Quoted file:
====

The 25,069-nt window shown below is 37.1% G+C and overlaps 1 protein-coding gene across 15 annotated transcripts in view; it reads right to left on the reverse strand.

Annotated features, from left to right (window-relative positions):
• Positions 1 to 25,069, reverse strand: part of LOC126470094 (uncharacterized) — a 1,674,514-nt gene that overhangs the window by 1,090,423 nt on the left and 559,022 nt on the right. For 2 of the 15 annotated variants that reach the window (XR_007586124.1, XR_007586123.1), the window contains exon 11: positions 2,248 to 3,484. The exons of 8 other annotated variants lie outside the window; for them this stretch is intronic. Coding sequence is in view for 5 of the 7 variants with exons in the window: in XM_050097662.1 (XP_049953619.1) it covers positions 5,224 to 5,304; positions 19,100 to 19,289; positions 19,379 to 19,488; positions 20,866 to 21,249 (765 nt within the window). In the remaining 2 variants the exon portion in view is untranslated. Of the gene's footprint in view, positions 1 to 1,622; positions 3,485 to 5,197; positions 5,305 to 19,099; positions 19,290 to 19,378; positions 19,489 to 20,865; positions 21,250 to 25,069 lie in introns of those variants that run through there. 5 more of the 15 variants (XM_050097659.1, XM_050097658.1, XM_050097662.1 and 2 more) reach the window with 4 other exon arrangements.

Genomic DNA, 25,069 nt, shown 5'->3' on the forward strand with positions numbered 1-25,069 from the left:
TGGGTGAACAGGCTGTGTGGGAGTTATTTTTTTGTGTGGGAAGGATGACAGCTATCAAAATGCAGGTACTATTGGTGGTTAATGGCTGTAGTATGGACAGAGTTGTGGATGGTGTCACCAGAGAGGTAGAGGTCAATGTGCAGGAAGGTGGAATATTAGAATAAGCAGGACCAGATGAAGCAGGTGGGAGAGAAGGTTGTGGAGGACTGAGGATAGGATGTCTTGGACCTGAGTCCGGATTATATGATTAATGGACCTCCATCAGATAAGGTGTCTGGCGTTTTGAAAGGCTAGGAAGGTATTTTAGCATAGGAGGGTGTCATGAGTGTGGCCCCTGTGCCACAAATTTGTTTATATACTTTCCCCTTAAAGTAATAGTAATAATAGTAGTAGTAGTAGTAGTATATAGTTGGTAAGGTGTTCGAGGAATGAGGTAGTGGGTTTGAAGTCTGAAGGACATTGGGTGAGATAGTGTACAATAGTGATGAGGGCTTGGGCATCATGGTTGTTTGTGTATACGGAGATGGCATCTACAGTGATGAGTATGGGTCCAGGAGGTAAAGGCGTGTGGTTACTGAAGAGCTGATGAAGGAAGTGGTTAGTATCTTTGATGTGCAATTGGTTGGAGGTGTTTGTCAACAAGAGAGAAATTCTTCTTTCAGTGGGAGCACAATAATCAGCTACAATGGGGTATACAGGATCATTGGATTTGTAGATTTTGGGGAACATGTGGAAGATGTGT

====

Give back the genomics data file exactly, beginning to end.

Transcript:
The 25,069-nt window shown below is 37.1% G+C and overlaps 1 protein-coding gene across 15 annotated transcripts in view; it reads right to left on the reverse strand.

Annotated features, from left to right (window-relative positions):
• Positions 1 to 25,069, reverse strand: part of LOC126470094 (uncharacterized) — a 1,674,514-nt gene that overhangs the window by 1,090,423 nt on the left and 559,022 nt on the right. For 2 of the 15 annotated variants that reach the window (XR_007586124.1, XR_007586123.1), the window contains exon 11: positions 2,248 to 3,484. The exons of 8 other annotated variants lie outside the window; for them this stretch is intronic. Coding sequence is in view for 5 of the 7 variants with exons in the window: in XM_050097662.1 (XP_049953619.1) it covers positions 5,224 to 5,304; positions 19,100 to 19,289; positions 19,379 to 19,488; positions 20,866 to 21,249 (765 nt within the window). In the remaining 2 variants the exon portion in view is untranslated. Of the gene's footprint in view, positions 1 to 1,622; positions 3,485 to 5,197; positions 5,305 to 19,099; positions 19,290 to 19,378; positions 19,489 to 20,865; positions 21,250 to 25,069 lie in introns of those variants that run through there. 5 more of the 15 variants (XM_050097659.1, XM_050097658.1, XM_050097662.1 and 2 more) reach the window with 4 other exon arrangements.

Genomic DNA, 25,069 nt, shown 5'->3' on the forward strand with positions numbered 1-25,069 from the left:
TGGGTGAACAGGCTGTGTGGGAGTTATTTTTTTGTGTGGGAAGGATGACAGCTATCAAAATGCAGGTACTATTGGTGGTTAATGGCTGTAGTATGGACAGAGTTGTGGATGGTGTCACCAGAGAGGTAGAGGTCAATGTGCAGGAAGGTGGAATATTAGAATAAGCAGGACCAGATGAAGCAGGTGGGAGAGAAGGTTGTGGAGGACTGAGGATAGGATGTCTTGGACCTGAGTCCGGATTATATGATTAATGGACCTCCATCAGATAAGGTGTCTGGCGTTTTGAAAGGCTAGGAAGGTATTTTAGCATAGGAGGGTGTCATGAGTGTGGCCCCTGTGCCACAAATTTGTTTATATACTTTCCCCTTAAAGTAATAGTAATAATAGTAGTAGTAGTAGTAGTATATAGTTGGTAAGGTGTTCGAGGAATGAGGTAGTGGGTTTGAAGTCTGAAGGACATTGGGTGAGATAGTGTACAATAGTGATGAGGGCTTGGGCATCATGGTTGTTTGTGTATACGGAGATGGCATCTACAGTGATGAGTATGGGTCCAGGAGGTAAAGGCGTGTGGTTACTGAAGAGCTGATGAAGGAAGTGGTTAGTATCTTTGATGTGCAATTGGTTGGAGGTGTTTGTCAACAAGAGAGAAATTCTTCTTTCAGTGGGAGCACAATAATCAGCTACAATGGGGTATACAGGATCATTGGATTTGTAGATTTTGGGGAACATGTGGAAGATGTGT